1. Agent-based approach to reach the masses: To educate the rural merchants and also to facilitate a conducive infrastructure, an agent-based approach can be used. In the system, potential villages and towns will have local agents who will educate the people on how the system works and convince people to take their businesses to a global level through the online marketplace. They will also be equipped with necessary technological infrastructure (Internet/camera) and related computer knowledge to help out potential businesses getting on board. In addition they will be able to advice on all fronts right from tips on setting up a successful store to deciding a suitable price for their products. In return, the agents will get a small cut of the profits of the items sold. While the agent-based approach helps to bridge the technological and the educational divide, home-run businesses which have the essential tools and facilities can avoid the middleman and set up store on their own.
  2. Leveraging Government help to educate and reach the target audience: The scheme proposed has the underlying aim of creating more jobs and uplifting rural Indian businesses. Hence the government help can be sought to help reach the masses of rural India through campaigns and support. Additionally the government can help to streamline processes like shipping and present them in easy-to-use methods to these businesses.
  3. Social organizations and private sectors: This scheme presents a tremendous opportunity to tie up with social organizations working in rural areas. They can help in taking the idea to potential businesses and also facilitate in setting up agents for the businesses. Similarly one can set up links with private organizations to provide better infrastructure systems in areas like payment and shipping.

In all, while the challenges are many, the opportunities in setting up an online website for selling handcrafts, backed by suitable infrastructure, are tremendous and will go a long way in giving India the true boost of globalization. Well, finally it is time to show the world the Real India!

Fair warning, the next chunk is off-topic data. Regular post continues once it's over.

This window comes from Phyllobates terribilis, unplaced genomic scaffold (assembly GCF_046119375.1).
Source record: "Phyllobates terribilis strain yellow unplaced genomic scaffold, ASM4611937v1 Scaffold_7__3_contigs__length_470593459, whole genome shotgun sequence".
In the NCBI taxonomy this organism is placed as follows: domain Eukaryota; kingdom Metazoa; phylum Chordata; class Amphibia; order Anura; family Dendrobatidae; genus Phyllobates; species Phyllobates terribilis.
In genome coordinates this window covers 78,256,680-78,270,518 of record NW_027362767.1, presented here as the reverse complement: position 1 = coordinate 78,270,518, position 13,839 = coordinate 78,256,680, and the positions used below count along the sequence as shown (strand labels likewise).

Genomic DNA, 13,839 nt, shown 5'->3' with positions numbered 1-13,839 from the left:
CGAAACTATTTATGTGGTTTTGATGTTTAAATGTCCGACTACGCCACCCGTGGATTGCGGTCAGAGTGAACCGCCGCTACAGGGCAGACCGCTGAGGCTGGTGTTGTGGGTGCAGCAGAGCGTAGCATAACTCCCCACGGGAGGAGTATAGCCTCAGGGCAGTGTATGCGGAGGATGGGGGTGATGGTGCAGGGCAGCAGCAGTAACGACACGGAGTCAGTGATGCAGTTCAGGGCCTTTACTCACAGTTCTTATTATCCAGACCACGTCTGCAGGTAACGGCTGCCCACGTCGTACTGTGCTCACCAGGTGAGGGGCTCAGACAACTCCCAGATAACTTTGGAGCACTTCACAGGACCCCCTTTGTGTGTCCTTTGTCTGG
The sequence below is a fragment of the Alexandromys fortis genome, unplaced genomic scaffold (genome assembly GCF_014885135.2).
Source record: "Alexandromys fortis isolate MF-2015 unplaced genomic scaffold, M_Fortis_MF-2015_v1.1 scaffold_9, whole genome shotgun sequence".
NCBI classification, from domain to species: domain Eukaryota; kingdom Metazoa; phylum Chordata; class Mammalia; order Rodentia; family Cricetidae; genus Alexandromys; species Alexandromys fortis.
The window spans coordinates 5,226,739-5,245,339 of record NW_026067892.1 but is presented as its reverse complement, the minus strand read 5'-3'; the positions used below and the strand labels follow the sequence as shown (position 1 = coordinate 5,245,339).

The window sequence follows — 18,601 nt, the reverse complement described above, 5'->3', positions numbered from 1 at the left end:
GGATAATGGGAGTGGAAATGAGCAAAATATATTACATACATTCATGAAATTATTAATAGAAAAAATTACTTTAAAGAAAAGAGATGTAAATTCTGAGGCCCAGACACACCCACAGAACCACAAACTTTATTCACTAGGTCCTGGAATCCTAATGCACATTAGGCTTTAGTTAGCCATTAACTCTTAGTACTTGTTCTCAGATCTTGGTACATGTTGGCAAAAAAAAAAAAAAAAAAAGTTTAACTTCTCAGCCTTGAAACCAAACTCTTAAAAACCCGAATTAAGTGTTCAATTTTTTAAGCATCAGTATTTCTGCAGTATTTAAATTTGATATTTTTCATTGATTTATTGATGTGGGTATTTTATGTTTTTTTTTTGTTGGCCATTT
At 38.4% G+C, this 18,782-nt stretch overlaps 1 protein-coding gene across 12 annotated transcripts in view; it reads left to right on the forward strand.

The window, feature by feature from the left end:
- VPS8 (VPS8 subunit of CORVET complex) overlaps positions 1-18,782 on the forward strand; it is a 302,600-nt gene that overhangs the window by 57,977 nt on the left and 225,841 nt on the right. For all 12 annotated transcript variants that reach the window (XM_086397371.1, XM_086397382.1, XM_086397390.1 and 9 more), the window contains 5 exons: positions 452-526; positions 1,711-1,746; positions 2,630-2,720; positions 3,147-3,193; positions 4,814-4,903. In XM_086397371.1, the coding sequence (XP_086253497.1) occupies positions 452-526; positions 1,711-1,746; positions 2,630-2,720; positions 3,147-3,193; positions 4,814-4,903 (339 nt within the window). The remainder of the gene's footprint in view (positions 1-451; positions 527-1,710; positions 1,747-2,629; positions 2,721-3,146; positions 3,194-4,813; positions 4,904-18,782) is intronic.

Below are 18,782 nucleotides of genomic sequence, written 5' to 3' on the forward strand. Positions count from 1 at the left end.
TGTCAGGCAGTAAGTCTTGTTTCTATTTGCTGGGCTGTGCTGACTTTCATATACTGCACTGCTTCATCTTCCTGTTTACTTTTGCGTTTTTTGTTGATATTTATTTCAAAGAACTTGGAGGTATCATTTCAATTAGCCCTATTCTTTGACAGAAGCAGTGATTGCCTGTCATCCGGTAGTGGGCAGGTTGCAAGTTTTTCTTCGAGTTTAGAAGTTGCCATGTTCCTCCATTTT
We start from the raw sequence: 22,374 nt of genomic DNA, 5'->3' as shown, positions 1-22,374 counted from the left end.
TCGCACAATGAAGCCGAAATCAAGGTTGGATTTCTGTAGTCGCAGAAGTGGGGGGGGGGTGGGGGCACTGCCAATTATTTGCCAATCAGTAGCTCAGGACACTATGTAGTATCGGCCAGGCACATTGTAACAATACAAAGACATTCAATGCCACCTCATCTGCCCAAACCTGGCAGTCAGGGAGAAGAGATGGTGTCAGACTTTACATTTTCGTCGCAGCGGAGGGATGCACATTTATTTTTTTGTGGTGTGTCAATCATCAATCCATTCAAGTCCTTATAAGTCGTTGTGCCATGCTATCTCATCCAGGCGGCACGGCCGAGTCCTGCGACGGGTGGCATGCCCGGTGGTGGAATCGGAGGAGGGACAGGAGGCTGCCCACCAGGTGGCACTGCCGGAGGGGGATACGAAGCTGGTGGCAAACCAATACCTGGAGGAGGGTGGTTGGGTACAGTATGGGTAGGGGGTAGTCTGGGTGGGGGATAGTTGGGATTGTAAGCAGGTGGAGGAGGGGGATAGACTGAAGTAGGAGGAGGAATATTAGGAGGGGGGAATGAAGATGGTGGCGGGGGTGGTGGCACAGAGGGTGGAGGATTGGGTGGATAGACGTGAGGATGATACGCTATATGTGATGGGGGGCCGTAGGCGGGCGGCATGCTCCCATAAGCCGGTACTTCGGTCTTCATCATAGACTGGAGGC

Monday, January 5, 2009

Tree House restaurant & cafe: One of a kind

During my recent trip to Costa Rica, I came across this impressive place by the name of "Tree House restaurant & bar", during my stopover at Monte Verde.

The place struck a chord in me for two reasons. At the very first glance, it was the appearance. The place sure lived up to it's name - a restaurant built around a gigantic Higueròn tree, so placed that you certainly feel as if you're perched in the tree itself. While I enjoyed the setting and the ambiance, the real surprise came when the waiter came over to take our orders.
Contrary to using a conventional sketch-pad, he was punching away to glory on a tiny handheld device. Unable to resist my curiosity, I prodded him on what it was.

Whoa.... It was just an iPod touch! Incredulous - using an ipod to take in orders! The waiter explained how the whole system worked. Every server carried an iPod touch. The restaurant has an internal wifi which hosts an applet to take in orders wirelessly. All the waiter needs to do is connect to the server wirelessly, choose the items from the online menu, and voilà - your order is through. What's more cool is this - all the drink orders automatically go to the bar terminal and the rest to the kitchen terminal. Now that's very neat!

Why hadn't anyone thought of this idea before? The pros are many
- Innovative, cool ordering system that can attract more customers.
- In places like the Tree House which have multiple floors, it saves the waiter from making a trip all the way to the kitchen to place the orders. So in turn, lesser waiters are needed.
- Go green. What an environment friendly concept! No papers at all. All electronic.

The only cons of the whole system is the initial investment setup. Well, if we factor in the savings brought about by the pros, the investment is highly justifyable and will pay for itself in a pretty short time.

Well, at the end of the day, I had a hearty laugh over the fact that I had to go all the way to Costa Rica to see such an advanced restaurant ordering system!